What is Brain Based Health?

Brain Based Health is a new paradigm in healthcare that taps into the natural transformative power of the brain to move us through stress to optimal states of well-being.

The brain responds in daily life by activating neural circuits that are either stress reactive, leading to stress overload, or stress resilient, leading to optimal wellbeing. The goal of Brain Based Health is to provide our population with an effective way to control those activations, the tools to off stress-reactive wires and activate stress- resilient wires in real time throughout the day. Stress reactive circuits have no shut off valves and their widespread deleterious chemical impacts throughout the brain and body can last for hours or days. By equipping our population with a way to switch it off and switch on the joy response, we have a better chance at turning around the epidemic of stress-induced health problems and improving the quality of our lives.

A Quick Overview
What is Brain Based Health?

An epidemic of stress-induced health problems Stress reactivity and chronic stress are the modifiable root causes of the up to 90 percent of health problems. The epidemics of emotional and behavioral health problems, chronic disease, accidents, and suicides in the U.S. can be traced to excessive stress.

Now 45 percent of Americans have at least one chronic disease. Nearly 10 percent of the U.S. population has diabetes, and 35 percent of all adults have metabolic syndrome (a combination of obesity, high blood pressure, type 2 diabetes, and poor lipid profiles). Mental illness and substance abuse affect 20 percent of Americans, and deaths by suicide have increased by about 30 percent since 1999. Despite spending double what other wealthy countries spend per person on healthcare, including a per-capita pharmaceutical expense that is the highest in the world, the U.S. ranks last in life expectancy among the 12 wealthiest industrialized nations.

Traditional stress-reduction methods have fallen short The traditional methods of treating stress, including psychotherapy, medications, and healthy habits, have not prevented the explosive growth of stress-induced health problems. Until now, we have relied primarily on one-on-one psychotherapy and Cognitive behavioral therapy (CBT). The work force of psychotherapists cannot keep up with the rapidly increasing demand. What's more, CBT, the foundation of traditional care, is reliant on a high-functioning neocortex. Neuroscience research has shown cognitive methods are effective at lower levels of stress and can give us an illusion that we are effectively treating our stress symptoms. But in the high levels of stress so prevalent in modern life, when individuals are stress reactive rather than stress resilient, research confirms that cognitive methods may often "fail the stress test."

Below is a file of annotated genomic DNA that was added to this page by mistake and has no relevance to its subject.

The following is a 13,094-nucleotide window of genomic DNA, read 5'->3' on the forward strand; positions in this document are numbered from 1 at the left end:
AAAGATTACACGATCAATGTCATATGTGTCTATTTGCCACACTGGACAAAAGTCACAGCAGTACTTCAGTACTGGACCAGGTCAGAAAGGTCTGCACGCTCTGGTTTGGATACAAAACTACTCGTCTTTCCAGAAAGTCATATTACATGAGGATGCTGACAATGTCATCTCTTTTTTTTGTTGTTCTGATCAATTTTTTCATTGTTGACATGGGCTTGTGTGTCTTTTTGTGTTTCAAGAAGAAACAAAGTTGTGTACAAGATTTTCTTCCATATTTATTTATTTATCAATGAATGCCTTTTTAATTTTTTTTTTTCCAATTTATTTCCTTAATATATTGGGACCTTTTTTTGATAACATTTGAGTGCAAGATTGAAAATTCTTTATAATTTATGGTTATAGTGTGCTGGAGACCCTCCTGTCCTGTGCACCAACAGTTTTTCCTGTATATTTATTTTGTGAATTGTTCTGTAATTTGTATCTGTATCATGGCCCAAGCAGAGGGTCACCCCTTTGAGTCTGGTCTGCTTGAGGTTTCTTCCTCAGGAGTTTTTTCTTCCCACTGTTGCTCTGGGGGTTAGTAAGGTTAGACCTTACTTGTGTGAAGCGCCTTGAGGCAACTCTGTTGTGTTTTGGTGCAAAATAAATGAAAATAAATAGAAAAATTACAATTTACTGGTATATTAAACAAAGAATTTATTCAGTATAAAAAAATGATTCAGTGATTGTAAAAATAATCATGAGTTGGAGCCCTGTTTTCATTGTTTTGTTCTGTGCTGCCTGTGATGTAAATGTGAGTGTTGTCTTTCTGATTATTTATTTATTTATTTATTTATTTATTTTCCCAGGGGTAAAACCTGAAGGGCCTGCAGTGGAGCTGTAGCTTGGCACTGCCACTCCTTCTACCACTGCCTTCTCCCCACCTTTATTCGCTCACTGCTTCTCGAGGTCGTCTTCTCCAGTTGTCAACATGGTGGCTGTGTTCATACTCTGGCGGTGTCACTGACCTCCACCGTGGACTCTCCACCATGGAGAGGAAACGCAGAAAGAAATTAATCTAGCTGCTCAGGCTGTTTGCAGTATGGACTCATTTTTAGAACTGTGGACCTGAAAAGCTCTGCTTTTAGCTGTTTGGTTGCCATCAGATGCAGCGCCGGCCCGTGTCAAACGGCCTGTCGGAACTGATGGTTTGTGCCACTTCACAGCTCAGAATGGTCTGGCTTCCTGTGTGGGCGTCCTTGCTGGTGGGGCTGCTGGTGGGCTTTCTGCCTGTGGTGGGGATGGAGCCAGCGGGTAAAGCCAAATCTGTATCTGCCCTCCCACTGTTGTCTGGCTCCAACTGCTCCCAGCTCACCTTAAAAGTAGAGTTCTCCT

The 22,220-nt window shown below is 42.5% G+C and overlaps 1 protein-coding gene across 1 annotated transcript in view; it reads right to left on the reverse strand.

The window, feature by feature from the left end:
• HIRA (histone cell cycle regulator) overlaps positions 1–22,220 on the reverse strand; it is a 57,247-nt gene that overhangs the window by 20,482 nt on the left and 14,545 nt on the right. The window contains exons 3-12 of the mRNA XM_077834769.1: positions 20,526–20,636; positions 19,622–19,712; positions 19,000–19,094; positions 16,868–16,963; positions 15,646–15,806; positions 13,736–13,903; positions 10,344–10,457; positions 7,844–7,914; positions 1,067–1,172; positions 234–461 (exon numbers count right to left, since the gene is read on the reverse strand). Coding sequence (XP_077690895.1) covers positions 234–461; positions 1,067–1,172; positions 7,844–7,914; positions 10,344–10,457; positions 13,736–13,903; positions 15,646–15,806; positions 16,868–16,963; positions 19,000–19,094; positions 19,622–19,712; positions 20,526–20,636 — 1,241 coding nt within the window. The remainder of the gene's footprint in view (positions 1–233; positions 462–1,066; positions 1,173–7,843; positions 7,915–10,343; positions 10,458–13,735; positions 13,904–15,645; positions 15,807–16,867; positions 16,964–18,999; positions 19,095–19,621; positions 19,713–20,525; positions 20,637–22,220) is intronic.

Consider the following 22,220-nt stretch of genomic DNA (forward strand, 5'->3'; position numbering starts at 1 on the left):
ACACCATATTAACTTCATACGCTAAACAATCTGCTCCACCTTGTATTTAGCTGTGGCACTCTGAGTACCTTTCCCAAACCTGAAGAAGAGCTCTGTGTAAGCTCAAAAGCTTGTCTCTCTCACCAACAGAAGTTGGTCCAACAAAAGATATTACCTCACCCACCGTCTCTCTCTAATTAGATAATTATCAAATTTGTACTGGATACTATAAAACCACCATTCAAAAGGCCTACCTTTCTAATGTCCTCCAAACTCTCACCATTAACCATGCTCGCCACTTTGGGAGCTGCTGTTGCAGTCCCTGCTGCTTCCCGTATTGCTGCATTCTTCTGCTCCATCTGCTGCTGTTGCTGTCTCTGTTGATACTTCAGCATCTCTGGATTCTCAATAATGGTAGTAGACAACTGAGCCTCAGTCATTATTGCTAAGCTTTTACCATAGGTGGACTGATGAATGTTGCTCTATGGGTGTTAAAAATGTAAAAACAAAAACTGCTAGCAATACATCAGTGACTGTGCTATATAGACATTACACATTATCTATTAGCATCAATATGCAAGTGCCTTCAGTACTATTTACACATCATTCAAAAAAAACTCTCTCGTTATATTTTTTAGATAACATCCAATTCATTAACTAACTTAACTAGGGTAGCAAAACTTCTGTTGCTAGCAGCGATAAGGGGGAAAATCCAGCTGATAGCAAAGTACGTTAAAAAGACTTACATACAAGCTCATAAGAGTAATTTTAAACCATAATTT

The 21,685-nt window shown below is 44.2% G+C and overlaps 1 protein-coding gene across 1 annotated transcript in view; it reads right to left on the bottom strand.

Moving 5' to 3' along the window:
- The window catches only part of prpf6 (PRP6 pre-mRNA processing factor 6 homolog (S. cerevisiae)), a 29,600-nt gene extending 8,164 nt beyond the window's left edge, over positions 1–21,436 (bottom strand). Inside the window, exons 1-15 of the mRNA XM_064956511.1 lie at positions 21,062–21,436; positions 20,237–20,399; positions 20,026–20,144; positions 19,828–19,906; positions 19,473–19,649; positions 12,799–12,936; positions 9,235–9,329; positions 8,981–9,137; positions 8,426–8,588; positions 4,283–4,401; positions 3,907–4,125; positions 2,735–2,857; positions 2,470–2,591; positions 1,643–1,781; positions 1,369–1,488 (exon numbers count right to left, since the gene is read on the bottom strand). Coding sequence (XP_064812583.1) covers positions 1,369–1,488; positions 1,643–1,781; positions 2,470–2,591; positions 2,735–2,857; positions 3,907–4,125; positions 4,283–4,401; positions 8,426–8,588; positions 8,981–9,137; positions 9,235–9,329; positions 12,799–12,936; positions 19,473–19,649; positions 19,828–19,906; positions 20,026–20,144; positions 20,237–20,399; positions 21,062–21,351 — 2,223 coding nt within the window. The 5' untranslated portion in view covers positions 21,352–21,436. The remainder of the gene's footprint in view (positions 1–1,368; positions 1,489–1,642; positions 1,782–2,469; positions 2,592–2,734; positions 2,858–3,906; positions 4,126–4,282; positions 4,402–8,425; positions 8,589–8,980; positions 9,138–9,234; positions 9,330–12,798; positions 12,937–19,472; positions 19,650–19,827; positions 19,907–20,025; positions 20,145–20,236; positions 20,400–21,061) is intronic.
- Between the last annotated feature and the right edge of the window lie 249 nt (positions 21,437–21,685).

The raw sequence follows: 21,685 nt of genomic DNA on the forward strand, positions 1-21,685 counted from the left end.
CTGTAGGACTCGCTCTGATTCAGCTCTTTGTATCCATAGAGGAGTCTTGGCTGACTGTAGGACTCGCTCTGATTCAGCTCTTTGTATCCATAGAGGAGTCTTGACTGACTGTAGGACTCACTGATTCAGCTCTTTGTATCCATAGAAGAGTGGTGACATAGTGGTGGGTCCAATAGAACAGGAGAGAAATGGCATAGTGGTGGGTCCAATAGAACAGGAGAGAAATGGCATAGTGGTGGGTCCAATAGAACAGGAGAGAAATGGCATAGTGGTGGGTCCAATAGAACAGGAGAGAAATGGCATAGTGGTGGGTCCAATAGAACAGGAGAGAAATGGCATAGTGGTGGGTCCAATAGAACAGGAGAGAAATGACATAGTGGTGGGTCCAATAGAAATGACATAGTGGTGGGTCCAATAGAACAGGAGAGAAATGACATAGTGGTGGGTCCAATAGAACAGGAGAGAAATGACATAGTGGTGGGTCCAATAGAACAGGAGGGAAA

We can use emotions in new ways to rapidly reduce stress Advances in neuroscience have led to a growing awareness that the root cause of stress problems is the circuitry in the emotional brain. Given that it is not feasible to apply traditional psychotherapy to the prevention and treatment of the explosive growth of stress-related problems, and with concerns about excessive reliance on cognitive methods, new methods are needed. What we need is a form of self-therapy, a way for ordinary people to have a therapist "in their pocket," a scalable, brain-based way to process their intense negative emotions, switch off strong emotional drives for common excesses, and recover from stress overload whenever it occurs.

Low-stress emotions do not cause stress problems Most people find processing emotions to be relatively easy in low-stress states. These emotions are "homeostatic," and change rapidly, giving us an accurate way to identify what we need. These emotions, such as feeling sad, angry, afraid, hungry, tired, or tense, are signs of the activation of a homeostatic or self-correcting circuit. These circuits are negative feedback loops like an air conditioner and a heater, so they buffer our emotions and help us meet our needs with relatively little stress.